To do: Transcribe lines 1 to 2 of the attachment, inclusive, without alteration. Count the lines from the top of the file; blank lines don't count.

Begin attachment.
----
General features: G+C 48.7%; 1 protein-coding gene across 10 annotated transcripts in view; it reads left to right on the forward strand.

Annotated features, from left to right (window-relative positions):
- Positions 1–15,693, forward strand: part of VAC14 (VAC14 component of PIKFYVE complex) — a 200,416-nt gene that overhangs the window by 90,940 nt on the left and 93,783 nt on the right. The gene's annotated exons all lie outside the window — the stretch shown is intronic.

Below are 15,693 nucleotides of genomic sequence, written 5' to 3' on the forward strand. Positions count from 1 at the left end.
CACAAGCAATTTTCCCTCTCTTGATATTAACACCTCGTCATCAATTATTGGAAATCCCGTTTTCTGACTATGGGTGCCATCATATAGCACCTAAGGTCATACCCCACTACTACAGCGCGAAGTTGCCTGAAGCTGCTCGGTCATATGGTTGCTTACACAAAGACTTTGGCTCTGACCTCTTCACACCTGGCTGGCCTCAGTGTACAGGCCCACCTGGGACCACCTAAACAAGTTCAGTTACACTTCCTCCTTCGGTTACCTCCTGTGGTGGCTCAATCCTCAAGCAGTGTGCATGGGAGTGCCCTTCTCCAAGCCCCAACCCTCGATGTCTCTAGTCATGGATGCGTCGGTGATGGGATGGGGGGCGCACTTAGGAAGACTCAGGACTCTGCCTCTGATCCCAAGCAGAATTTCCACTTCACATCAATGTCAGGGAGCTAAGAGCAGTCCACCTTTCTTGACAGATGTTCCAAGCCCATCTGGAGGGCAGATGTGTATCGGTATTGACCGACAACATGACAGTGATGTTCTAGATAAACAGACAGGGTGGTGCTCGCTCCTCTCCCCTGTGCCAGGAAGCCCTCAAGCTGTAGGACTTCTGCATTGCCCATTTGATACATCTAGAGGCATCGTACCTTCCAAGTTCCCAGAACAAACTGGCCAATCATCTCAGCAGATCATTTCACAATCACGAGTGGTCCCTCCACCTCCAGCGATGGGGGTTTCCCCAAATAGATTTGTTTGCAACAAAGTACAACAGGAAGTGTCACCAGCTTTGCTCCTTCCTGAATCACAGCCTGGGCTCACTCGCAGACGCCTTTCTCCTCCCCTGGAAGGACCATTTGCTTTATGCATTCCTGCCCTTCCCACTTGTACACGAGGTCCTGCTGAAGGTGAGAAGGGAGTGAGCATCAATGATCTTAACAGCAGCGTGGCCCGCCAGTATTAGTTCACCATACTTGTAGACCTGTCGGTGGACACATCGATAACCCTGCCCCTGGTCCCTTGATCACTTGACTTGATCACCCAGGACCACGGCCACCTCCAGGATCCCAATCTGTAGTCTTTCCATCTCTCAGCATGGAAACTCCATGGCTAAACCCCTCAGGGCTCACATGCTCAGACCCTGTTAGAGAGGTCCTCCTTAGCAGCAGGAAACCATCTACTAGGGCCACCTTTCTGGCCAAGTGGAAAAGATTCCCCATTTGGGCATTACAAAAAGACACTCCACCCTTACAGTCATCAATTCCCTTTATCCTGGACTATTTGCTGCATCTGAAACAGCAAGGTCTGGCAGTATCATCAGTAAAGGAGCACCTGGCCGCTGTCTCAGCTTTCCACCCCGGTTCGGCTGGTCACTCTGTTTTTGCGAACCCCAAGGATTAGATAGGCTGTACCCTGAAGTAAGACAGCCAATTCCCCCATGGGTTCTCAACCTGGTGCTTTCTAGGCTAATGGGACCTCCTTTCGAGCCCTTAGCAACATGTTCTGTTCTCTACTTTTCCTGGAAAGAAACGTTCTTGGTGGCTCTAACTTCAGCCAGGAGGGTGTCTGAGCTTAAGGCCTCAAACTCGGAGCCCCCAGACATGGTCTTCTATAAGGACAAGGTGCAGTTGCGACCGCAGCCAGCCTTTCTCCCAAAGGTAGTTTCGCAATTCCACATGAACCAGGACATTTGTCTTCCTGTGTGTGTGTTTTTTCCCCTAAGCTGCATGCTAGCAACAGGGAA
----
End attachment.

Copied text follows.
General features: G+C 48.7%; 1 protein-coding gene across 10 annotated transcripts in view; it reads left to right on the forward strand.

Annotated features, from left to right (window-relative positions):